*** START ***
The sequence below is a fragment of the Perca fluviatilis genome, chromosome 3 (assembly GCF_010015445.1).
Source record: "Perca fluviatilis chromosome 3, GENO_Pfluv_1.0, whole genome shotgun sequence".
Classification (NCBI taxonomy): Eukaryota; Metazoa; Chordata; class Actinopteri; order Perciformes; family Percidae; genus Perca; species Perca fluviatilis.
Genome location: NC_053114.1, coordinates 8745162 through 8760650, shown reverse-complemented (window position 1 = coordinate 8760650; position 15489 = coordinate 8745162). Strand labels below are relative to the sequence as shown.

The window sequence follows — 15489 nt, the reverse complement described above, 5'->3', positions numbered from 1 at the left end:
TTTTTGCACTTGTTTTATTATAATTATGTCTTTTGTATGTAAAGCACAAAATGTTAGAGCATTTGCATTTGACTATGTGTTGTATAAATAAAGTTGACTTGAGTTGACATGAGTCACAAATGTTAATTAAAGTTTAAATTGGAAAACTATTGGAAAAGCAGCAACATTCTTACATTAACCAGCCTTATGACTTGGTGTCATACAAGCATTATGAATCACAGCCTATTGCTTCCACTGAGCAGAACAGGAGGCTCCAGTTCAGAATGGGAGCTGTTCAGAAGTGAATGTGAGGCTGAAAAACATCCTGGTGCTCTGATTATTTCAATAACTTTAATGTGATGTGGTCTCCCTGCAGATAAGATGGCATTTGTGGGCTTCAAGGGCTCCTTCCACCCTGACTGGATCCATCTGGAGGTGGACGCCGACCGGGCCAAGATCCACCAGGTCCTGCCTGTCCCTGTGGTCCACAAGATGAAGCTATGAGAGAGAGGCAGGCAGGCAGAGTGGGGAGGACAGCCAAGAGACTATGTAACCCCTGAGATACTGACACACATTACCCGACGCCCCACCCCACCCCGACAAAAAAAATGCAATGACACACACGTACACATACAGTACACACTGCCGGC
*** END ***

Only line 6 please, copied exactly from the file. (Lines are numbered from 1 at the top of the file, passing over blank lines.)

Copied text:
TTTTTGCACTTGTTTTATTATAATTATGTCTTTTGTATGTAAAGCACAAAATGTTAGAGCATTTGCATTTGACTATGTGTTGTATAAATAAAGTTGACTTGAGTTGACATGAGTCACAAATGTTAATTAAAGTTTAAATTGGAAAACTATTGGAAAAGCAGCAACATTCTTACATTAACCAGCCTTATGACTTGGTGTCATACAAGCATTATGAATCACAGCCTATTGCTTCCACTGAGCAGAACAGGAGGCTCCAGTTCAGAATGGGAGCTGTTCAGAAGTGAATGTGAGGCTGAAAAACATCCTGGTGCTCTGATTATTTCAATAACTTTAATGTGATGTGGTCTCCCTGCAGATAAGATGGCATTTGTGGGCTTCAAGGGCTCCTTCCACCCTGACTGGATCCATCTGGAGGTGGACGCCGACCGGGCCAAGATCCACCAGGTCCTGCCTGTCCCTGTGGTCCACAAGATGAAGCTATGAGAGAGAGGCAGGCAGGCAGAGTGGGGAGGACAGCCAAGAGACTATGTAACCCCTGAGATACTGACACACATTACCCGACGCCCCACCCCACCCCGACAAAAAAAATGCAATGACACACACGTACACATACAGTACACACTGCCGGC